Thursday, September 29, 2011


In one section of his book, Scott McCloud discusses the importance of line and the background. He tells us that lines can stand for more then the obvious. Artists can use tricks to make lines depict the invisible. Artists can use lines to add meaning and emotion to the backgrounds. Lynn Ward uses both of these techniques in his novel. Ward, as a master of storytelling through the use of images, knew and applied these tools to his novel.

In his book, McCloud discusses how lines can become symbols and in turn can become a language. This language, according to McCloud, can be used to “represent the invisible [and] there is a chance that it will be picked up by other artists” (McCloud p.129). He uses examples of lines over garbage to depict the smell and hearts over a smiling girl to show love. Ward also uses this technique. There is an image in the boy’s section of the book where a car is swiftly driving down the road. This image is a close up of the car as it whizzes past the boy. Ward uses line show the speed with which the car is traveling. There are lines that begin at the tires, follow the streamlined curve of the car, and then flow off the back. Ward is depicting the air displacement of the car and emphasizing the speed. This is not something unique to Ward. As McCloud says, artists use each other’s inventions. I doubt this is something that Ward invented, but it is definitely a stand-by method of depicting speed.

McCloud also points out the use of lines in the background. He says that backgrounds can be used to depict “the world of emotions” and a “distorted or expressionistic background will usually affect our ‘reading’ of characters’ inner states” (McCloud p.132). He shows different examples of how backgrounds can illustrate warped, depressed, or terrified emotions. Once again we see this in Vertigo. There is an image in the very beginning of the boy’s story where he is with the girl. This moment is arguably one of the happiest moments in the book and in the story of the boy’s life. He has his arm around the girl and they are standing beneath a street lamp. The only background the viewer sees here is a bit of ground and the illumination of the lamp. The light is pulsing out from the bulb and engulfing the couple. The light wraps around the couple as the boy wraps his arm around the girl. The use of line here is used to depict a joyous and illuminated scene. There are lines spreading out from the center of the bulb and over the boy and girl. Ward used lines as a background to show the emotional state of the couple. Since the couple is turned away from the viewer, he uses the pulsing light and spreading lines to show the joy and bliss they are experiencing.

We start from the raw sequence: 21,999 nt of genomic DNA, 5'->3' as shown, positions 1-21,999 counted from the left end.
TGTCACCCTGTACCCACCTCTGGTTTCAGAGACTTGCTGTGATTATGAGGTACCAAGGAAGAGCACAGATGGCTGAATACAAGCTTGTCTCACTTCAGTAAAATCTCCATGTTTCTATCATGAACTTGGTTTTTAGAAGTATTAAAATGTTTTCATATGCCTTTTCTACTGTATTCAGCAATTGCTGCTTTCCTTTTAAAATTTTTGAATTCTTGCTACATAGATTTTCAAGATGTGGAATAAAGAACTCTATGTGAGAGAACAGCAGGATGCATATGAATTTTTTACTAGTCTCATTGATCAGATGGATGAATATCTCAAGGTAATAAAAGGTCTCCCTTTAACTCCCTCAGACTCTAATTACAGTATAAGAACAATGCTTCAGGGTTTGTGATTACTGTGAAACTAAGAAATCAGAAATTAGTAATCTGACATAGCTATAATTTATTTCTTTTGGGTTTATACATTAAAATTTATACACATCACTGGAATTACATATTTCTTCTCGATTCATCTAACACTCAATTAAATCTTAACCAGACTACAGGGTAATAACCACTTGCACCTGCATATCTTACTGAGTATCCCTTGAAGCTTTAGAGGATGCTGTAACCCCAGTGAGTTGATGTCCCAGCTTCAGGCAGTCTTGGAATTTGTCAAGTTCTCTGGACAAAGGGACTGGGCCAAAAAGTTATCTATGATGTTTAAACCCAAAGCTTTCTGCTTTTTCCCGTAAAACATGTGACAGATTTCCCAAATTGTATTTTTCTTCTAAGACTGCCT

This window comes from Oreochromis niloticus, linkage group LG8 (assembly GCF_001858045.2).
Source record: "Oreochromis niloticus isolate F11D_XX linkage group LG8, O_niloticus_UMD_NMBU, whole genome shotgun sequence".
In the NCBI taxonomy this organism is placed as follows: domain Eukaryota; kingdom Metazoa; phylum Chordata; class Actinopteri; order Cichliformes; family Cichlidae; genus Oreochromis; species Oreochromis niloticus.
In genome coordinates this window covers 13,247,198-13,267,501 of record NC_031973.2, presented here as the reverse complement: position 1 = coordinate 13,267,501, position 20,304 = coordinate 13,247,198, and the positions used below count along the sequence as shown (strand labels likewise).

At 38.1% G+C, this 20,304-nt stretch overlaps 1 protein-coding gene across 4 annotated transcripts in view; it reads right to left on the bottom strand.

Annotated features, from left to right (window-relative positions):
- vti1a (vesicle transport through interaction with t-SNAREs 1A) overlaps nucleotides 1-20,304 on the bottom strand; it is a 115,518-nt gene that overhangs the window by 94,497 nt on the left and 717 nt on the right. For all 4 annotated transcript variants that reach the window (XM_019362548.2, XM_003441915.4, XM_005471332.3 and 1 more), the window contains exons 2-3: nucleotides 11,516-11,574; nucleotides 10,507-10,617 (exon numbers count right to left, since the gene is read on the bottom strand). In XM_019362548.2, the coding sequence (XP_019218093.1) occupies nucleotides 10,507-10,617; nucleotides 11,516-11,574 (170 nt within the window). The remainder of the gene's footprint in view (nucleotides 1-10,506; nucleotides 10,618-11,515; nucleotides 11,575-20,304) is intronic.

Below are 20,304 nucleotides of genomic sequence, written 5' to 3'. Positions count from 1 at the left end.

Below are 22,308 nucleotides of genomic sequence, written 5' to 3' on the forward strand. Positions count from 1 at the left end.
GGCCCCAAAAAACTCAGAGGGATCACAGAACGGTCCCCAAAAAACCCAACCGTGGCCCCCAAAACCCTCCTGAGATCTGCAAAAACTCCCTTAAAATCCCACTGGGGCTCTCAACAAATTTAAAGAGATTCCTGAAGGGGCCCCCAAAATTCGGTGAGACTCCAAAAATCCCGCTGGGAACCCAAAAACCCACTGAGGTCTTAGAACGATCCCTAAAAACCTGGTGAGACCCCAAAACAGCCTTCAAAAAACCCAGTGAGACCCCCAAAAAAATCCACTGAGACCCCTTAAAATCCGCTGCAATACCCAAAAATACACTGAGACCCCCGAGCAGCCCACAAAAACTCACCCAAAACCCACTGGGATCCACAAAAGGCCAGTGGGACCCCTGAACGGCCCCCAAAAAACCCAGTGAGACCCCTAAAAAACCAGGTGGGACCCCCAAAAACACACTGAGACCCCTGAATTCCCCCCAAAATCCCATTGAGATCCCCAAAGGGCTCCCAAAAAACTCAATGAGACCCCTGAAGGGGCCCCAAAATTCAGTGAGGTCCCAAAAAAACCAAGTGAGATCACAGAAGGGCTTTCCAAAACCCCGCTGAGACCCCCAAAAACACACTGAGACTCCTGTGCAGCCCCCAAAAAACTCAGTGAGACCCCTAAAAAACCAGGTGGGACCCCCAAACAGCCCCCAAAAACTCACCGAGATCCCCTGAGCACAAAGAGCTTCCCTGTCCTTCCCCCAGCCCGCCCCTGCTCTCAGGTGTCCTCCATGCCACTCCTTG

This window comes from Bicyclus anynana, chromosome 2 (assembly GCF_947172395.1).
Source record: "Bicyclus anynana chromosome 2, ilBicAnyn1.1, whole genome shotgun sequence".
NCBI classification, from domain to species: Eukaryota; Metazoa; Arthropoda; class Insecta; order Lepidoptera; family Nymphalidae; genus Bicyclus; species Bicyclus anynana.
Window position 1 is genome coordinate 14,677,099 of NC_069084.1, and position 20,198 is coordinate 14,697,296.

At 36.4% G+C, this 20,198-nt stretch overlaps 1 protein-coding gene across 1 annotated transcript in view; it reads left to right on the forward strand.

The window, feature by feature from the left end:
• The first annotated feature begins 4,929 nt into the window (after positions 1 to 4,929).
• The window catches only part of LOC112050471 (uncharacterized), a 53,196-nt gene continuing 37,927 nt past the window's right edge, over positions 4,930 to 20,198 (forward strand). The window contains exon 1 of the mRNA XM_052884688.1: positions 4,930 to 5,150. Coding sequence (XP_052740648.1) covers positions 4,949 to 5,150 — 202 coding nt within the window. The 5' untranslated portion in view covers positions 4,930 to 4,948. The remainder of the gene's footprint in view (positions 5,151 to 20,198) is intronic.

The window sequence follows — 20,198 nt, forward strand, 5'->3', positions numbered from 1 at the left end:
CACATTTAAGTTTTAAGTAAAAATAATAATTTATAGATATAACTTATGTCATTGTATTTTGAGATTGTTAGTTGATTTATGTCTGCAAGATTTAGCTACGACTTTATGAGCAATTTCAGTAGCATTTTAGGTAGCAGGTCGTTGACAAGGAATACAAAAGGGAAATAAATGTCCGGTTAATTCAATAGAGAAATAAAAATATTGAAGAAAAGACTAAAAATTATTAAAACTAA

McCloud’s book details the various tricks and tools that comic artists use. Ward may not be categorized as a comic book artist but he is definitely a graphic novelist. He uses the same tricks and tools because he uses only images to tell the story. He uses lines as a way to depict the invisible and he uses lines in the background to show emotion in the scene. He uses line, as McCloud says, to show the “landscape of characters’ minds” (McCloud p.132). Ward uses the basic artistic techniques to present and enhance his story.


  1. The first paragraph is completely superseded by the second, and could have been cut.

    While the second paragraph doesn't really have an argument yet (and it should), you are giving an excellent and observant example of how lines work in Ward. I missed this one, for what it's worth, and I'm glad you pointed it out to me.

    In the next paragraph, I have two thoughts. The first is that you are certainly right that emotion is being indicated, particularly through light. The flip side is a question - is this expressionism? McCloud defines expressionism, which is usually taken to be in opposition to realist/impressionist ways of working with light (see especially pg. 122).

    I'm not saying that you're wrong, exactly - it's just that in this short essay, which lacks a clear argument, this would have been a great place to find an argument - is this a realist moment? Is it an expressionist moment? Or is Ward somehow expressing emotion *through* realism?

    You needed an argument, this paragraph was a little simplistic when dealing with a complicated subject - it's the obvious beginning point for a more developed argument.

  2. I liked how you applied McCloud's examples to instances in Vertigo. I think it would be interesting also if you were to describe how his usage of mark-making was used to say something about the story's theme, or character development. You bring up good examples of how the lines create emotions, but I think they aren't cohesive because they describe such different situations. Paragraph two talks about the speed of a car depicted, but then the next paragraph goes on to talk about the happiness of the girl and boy.